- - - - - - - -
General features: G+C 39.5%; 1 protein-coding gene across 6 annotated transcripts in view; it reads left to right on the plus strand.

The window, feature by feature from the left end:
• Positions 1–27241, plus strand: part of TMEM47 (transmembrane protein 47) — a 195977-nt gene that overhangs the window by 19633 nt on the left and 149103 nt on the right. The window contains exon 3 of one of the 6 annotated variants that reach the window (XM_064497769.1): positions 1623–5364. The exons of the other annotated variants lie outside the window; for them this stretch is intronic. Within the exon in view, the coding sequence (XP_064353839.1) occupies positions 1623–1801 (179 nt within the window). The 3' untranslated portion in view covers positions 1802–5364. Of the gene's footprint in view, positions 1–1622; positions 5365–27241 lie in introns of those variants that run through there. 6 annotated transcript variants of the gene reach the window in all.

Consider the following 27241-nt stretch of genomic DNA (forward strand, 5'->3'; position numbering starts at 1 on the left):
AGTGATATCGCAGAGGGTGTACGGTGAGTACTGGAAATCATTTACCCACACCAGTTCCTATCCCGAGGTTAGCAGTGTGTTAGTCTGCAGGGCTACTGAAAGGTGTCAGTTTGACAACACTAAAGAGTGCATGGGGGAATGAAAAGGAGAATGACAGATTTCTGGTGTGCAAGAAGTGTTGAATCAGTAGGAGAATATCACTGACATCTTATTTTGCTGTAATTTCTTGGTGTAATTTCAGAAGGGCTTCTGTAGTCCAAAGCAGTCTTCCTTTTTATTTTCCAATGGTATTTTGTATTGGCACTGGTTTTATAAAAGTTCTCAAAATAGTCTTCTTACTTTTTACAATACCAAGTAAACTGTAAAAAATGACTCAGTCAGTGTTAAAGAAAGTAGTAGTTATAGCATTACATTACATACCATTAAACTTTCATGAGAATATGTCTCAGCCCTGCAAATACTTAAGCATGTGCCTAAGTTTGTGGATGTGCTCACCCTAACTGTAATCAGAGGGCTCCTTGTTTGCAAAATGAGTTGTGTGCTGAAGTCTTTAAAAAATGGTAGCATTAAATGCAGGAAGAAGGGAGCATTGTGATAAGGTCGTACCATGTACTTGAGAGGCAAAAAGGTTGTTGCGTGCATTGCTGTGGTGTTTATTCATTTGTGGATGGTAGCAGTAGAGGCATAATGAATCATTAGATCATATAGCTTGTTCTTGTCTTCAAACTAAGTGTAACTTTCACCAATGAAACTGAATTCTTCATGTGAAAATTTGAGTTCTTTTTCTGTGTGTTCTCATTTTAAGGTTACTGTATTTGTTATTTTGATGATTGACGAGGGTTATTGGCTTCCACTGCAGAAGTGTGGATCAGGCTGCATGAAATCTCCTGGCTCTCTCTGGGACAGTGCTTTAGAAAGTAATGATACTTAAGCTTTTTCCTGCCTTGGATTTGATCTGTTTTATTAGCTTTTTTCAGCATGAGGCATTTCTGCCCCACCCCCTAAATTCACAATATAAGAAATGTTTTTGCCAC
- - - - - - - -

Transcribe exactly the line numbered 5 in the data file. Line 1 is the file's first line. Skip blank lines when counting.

AGTGATATCGCAGAGGGTGTACGGTGAGTACTGGAAATCATTTACCCACACCAGTTCCTATCCCGAGGTTAGCAGTGTGTTAGTCTGCAGGGCTACTGAAAGGTGTCAGTTTGACAACACTAAAGAGTGCATGGGGGAATGAAAAGGAGAATGACAGATTTCTGGTGTGCAAGAAGTGTTGAATCAGTAGGAGAATATCACTGACATCTTATTTTGCTGTAATTTCTTGGTGTAATTTCAGAAGGGCTTCTGTAGTCCAAAGCAGTCTTCCTTTTTATTTTCCAATGGTATTTTGTATTGGCACTGGTTTTATAAAAGTTCTCAAAATAGTCTTCTTACTTTTTACAATACCAAGTAAACTGTAAAAAATGACTCAGTCAGTGTTAAAGAAAGTAGTAGTTATAGCATTACATTACATACCATTAAACTTTCATGAGAATATGTCTCAGCCCTGCAAATACTTAAGCATGTGCCTAAGTTTGTGGATGTGCTCACCCTAACTGTAATCAGAGGGCTCCTTGTTTGCAAAATGAGTTGTGTGCTGAAGTCTTTAAAAAATGGTAGCATTAAATGCAGGAAGAAGGGAGCATTGTGATAAGGTCGTACCATGTACTTGAGAGGCAAAAAGGTTGTTGCGTGCATTGCTGTGGTGTTTATTCATTTGTGGATGGTAGCAGTAGAGGCATAATGAATCATTAGATCATATAGCTTGTTCTTGTCTTCAAACTAAGTGTAACTTTCACCAATGAAACTGAATTCTTCATGTGAAAATTTGAGTTCTTTTTCTGTGTGTTCTCATTTTAAGGTTACTGTATTTGTTATTTTGATGATTGACGAGGGTTATTGGCTTCCACTGCAGAAGTGTGGATCAGGCTGCATGAAATCTCCTGGCTCTCTCTGGGACAGTGCTTTAGAAAGTAATGATACTTAAGCTTTTTCCTGCCTTGGATTTGATCTGTTTTATTAGCTTTTTTCAGCATGAGGCATTTCTGCCCCACCCCCTAAATTCACAATATAAGAAATGTTTTTGCCAC